From NBC/NJ's Aswini Anburajan
Obama likes to tell voters on the stump that when he's president, if the health care lobbyists and the drug companies try to run "Harry and Louise" ads against his attempt to pass universal health care, he'll use his own campaign funds to run his own ads.
"And I'll tell Harry and Louise they're wrong," Obama has said at countless town halls.
But is he adopting Harry-and-Louise-type tactics? A new Obama campaign mailer eerily evokes the fictional couple that torpedoed universal health care in 1993. In the Harry and Louise ads of the past, a middle American couple stood around their kitchen discussing their worries that the government would control their healthcare -- what doctors they could see, how much they would pay, whether quality would go down and bureaucracy go up.
In the Obama mailer, there's a picture of an American couple, sitting at the kitchen table, with frowns on their faces as they appear to be looking at bills. The headline on the mailing reads: "Hillary's health-care plan forces everyone to buy insurance, even if you can't afford it."
Its second part shows a smiling Clinton and repeats the line from above and adds the phrase, "and you pay a penalty if you don't." It adds, "The way Hillary Clinton's health-care plan covers everyone is to have the government force uninsured people to buy insurance, even if they can't afford it."
The argument here, of course, is over the importance of mandates versus not having them, and Obama has repeatedly said on the stump that Americans want to buy insurance if its affordable. Clinton, meanwhile, has not specified how she would enforce her mandates -- whether it be through a paying a penalty like in Massachusetts, or some other way. She has often said that she will allow Congress to work out the details.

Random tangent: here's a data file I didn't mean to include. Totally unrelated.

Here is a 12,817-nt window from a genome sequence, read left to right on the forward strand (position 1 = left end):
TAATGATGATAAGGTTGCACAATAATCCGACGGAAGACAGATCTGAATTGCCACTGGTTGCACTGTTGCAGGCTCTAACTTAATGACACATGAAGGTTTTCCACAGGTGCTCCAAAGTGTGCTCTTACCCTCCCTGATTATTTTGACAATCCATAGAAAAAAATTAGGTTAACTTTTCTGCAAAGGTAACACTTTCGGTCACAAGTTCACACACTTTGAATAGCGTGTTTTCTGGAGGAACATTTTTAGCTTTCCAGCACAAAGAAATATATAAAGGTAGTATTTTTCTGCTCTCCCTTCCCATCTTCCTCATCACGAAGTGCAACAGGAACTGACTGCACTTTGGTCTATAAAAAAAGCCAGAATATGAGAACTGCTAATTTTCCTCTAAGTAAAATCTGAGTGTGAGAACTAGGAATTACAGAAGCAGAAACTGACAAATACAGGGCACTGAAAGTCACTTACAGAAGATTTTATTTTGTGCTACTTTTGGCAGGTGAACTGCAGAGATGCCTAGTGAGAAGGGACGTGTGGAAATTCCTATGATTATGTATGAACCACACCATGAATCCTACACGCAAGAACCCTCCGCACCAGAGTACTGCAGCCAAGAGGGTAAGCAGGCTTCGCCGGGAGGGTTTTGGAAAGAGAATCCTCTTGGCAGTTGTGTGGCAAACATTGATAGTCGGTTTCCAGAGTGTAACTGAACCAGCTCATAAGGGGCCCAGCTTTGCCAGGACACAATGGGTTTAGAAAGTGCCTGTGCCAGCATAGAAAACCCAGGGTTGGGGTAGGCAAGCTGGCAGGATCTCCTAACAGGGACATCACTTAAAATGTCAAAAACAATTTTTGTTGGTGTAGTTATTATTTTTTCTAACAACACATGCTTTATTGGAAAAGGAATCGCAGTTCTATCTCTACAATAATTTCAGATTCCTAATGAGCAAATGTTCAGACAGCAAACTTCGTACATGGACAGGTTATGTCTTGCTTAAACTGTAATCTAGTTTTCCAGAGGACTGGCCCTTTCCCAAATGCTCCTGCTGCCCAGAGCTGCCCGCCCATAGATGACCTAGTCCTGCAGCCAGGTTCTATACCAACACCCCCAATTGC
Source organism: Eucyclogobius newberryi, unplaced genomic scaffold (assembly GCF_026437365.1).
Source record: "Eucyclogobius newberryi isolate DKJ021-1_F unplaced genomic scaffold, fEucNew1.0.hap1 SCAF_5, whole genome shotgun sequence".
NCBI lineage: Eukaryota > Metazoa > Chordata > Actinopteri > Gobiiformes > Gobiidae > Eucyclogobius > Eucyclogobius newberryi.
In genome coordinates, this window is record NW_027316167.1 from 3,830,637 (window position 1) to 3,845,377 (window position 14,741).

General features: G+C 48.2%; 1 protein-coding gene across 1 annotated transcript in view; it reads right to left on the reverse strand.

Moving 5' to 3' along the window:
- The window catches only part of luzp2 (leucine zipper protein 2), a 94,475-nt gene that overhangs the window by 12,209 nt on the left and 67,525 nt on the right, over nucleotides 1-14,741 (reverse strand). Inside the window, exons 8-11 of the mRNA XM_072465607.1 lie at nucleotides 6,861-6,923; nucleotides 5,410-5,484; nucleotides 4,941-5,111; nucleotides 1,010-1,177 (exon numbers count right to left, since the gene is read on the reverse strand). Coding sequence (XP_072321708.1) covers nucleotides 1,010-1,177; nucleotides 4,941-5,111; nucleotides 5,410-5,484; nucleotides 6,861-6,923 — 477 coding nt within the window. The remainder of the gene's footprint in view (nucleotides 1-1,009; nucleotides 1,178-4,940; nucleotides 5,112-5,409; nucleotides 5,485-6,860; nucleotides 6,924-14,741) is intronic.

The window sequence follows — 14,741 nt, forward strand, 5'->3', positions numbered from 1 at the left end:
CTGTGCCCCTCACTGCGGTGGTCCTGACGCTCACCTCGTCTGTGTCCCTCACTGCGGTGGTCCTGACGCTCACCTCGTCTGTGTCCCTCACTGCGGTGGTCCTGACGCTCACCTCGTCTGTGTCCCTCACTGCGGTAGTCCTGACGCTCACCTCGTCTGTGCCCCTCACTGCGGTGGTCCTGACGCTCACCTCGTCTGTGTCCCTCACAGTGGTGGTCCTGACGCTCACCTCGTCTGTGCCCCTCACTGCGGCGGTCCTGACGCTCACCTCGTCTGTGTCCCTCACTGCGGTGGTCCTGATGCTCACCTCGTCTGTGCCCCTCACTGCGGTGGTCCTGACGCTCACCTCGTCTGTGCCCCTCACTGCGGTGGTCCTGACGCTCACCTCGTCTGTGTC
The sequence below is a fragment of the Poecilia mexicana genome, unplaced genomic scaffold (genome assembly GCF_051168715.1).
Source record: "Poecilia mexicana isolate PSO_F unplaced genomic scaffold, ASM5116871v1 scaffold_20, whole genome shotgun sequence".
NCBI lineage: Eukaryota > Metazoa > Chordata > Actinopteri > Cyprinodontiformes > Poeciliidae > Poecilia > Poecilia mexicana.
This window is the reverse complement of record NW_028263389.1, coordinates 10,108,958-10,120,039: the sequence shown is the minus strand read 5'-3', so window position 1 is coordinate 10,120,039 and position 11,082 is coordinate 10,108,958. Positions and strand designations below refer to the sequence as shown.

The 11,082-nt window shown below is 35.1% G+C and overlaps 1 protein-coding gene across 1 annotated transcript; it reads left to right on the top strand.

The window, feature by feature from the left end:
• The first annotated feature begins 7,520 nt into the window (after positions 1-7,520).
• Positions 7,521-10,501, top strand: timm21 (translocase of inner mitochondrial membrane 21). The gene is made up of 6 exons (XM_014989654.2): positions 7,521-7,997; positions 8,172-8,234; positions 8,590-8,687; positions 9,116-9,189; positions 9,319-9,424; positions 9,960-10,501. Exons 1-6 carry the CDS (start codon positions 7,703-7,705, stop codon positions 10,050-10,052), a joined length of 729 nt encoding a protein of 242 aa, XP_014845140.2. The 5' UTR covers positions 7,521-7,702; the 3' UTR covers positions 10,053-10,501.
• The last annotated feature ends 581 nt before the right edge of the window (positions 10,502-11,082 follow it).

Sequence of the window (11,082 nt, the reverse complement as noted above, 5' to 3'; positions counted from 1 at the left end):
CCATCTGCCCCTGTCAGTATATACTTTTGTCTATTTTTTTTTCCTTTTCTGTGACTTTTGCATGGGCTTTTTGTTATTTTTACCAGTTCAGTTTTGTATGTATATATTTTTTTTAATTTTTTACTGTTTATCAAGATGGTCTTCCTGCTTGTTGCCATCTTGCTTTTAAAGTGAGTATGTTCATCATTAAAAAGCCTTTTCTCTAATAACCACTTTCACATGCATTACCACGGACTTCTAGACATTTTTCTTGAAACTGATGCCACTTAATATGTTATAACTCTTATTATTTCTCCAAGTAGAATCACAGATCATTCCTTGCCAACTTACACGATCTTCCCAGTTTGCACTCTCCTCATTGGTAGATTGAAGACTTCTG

David Axelrod, a senior Obama strategist for the Obama contends that the campaign is not dredging up the ghosts of Harry and Louise. "[Clinton's] playing a shell game," Axelrod said. "She knows she has to have a penalty to enforce mandates. How else do you have a mandate?"
Axelrod added that the subsidies that are in both Clinton's and Obama's plans are the same, and her claim that he would leave out 15 million insurers would be the same in her plan should she not include some kind of penalty.
This mailer comes after the Obama campaign cried foul over mailings the Clinton camp sent questioning Obama's record on abortion (over his "present' votes in the Illinois legislature) and Social Security (over his proposal to raise the cap on taxable Social Security income for those making more than $200,00 a year)
The Clinton campaign held a conference call with reporters to rebut the mailing. Yet as the Politico's Ben Smith reported, Clinton surrogate Len Nichols of the New America Foundation compared the mailer to the Nazis marching through Illinois, a bizarre reference that was quickly disavowed by Clinton communications director Howard Wolfson at the end of the call.